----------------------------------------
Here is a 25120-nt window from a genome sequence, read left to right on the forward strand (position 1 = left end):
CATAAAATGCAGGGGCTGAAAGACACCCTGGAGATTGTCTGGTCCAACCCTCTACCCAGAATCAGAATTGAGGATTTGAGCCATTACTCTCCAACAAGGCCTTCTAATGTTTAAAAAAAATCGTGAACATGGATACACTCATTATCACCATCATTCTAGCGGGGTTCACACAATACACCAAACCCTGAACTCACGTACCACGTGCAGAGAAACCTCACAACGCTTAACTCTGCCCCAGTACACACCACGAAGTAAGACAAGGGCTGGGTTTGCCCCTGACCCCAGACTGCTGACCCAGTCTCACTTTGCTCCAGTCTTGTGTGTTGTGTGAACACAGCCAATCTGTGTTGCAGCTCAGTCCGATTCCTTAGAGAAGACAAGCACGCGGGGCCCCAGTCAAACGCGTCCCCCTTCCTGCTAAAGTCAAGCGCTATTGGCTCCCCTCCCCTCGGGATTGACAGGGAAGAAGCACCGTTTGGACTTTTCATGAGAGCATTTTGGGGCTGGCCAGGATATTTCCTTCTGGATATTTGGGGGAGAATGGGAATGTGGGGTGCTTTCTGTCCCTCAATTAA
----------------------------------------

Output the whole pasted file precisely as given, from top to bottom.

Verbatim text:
Here is a 25120-nt window from a genome sequence, read left to right on the forward strand (position 1 = left end):
CATAAAATGCAGGGGCTGAAAGACACCCTGGAGATTGTCTGGTCCAACCCTCTACCCAGAATCAGAATTGAGGATTTGAGCCATTACTCTCCAACAAGGCCTTCTAATGTTTAAAAAAAATCGTGAACATGGATACACTCATTATCACCATCATTCTAGCGGGGTTCACACAATACACCAAACCCTGAACTCACGTACCACGTGCAGAGAAACCTCACAACGCTTAACTCTGCCCCAGTACACACCACGAAGTAAGACAAGGGCTGGGTTTGCCCCTGACCCCAGACTGCTGACCCAGTCTCACTTTGCTCCAGTCTTGTGTGTTGTGTGAACACAGCCAATCTGTGTTGCAGCTCAGTCCGATTCCTTAGAGAAGACAAGCACGCGGGGCCCCAGTCAAACGCGTCCCCCTTCCTGCTAAAGTCAAGCGCTATTGGCTCCCCTCCCCTCGGGATTGACAGGGAAGAAGCACCGTTTGGACTTTTCATGAGAGCATTTTGGGGCTGGCCAGGATATTTCCTTCTGGATATTTGGGGGAGAATGGGAATGTGGGGTGCTTTCTGTCCCTCAATTAA